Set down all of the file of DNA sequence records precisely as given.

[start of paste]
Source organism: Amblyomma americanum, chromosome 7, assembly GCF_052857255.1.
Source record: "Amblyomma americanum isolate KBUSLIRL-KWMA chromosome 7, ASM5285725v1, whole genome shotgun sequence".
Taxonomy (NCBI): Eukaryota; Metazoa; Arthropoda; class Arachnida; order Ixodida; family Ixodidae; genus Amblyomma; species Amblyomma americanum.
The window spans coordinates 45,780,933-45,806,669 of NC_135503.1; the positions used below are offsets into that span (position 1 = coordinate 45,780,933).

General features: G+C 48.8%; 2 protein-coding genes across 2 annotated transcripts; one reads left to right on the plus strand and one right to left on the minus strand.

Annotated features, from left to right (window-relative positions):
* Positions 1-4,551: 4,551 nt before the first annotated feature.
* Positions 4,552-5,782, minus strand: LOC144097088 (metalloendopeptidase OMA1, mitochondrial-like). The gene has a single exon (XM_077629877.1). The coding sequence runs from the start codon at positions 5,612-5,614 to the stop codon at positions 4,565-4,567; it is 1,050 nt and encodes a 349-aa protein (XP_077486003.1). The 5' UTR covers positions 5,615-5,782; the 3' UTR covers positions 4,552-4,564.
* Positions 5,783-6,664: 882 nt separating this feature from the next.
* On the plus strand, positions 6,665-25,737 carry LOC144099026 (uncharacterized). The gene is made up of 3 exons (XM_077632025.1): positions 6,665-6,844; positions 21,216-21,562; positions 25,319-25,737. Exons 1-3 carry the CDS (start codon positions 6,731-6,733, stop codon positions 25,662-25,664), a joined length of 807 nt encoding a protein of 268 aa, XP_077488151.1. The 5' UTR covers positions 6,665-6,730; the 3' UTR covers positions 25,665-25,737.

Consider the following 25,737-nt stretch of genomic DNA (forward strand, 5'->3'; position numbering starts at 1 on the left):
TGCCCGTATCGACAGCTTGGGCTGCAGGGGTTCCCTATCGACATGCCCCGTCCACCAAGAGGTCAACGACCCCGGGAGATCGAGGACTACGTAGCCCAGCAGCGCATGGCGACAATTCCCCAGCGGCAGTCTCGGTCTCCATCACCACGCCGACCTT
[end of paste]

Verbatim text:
Source organism: Amblyomma americanum, chromosome 7, assembly GCF_052857255.1.
Source record: "Amblyomma americanum isolate KBUSLIRL-KWMA chromosome 7, ASM5285725v1, whole genome shotgun sequence".
Taxonomy (NCBI): Eukaryota; Metazoa; Arthropoda; class Arachnida; order Ixodida; family Ixodidae; genus Amblyomma; species Amblyomma americanum.
The window spans coordinates 45,780,933-45,806,669 of NC_135503.1; the positions used below are offsets into that span (position 1 = coordinate 45,780,933).

General features: G+C 48.8%; 2 protein-coding genes across 2 annotated transcripts; one reads left to right on the plus strand and one right to left on the minus strand.

Annotated features, from left to right (window-relative positions):
* Positions 1-4,551: 4,551 nt before the first annotated feature.
* Positions 4,552-5,782, minus strand: LOC144097088 (metalloendopeptidase OMA1, mitochondrial-like). The gene has a single exon (XM_077629877.1). The coding sequence runs from the start codon at positions 5,612-5,614 to the stop codon at positions 4,565-4,567; it is 1,050 nt and encodes a 349-aa protein (XP_077486003.1). The 5' UTR covers positions 5,615-5,782; the 3' UTR covers positions 4,552-4,564.
* Positions 5,783-6,664: 882 nt separating this feature from the next.
* On the plus strand, positions 6,665-25,737 carry LOC144099026 (uncharacterized). The gene is made up of 3 exons (XM_077632025.1): positions 6,665-6,844; positions 21,216-21,562; positions 25,319-25,737. Exons 1-3 carry the CDS (start codon positions 6,731-6,733, stop codon positions 25,662-25,664), a joined length of 807 nt encoding a protein of 268 aa, XP_077488151.1. The 5' UTR covers positions 6,665-6,730; the 3' UTR covers positions 25,665-25,737.

Consider the following 25,737-nt stretch of genomic DNA (forward strand, 5'->3'; position numbering starts at 1 on the left):
TGCCCGTATCGACAGCTTGGGCTGCAGGGGTTCCCTATCGACATGCCCCGTCCACCAAGAGGTCAACGACCCCGGGAGATCGAGGACTACGTAGCCCAGCAGCGCATGGCGACAATTCCCCAGCGGCAGTCTCGGTCTCCATCACCACGCCGACCTT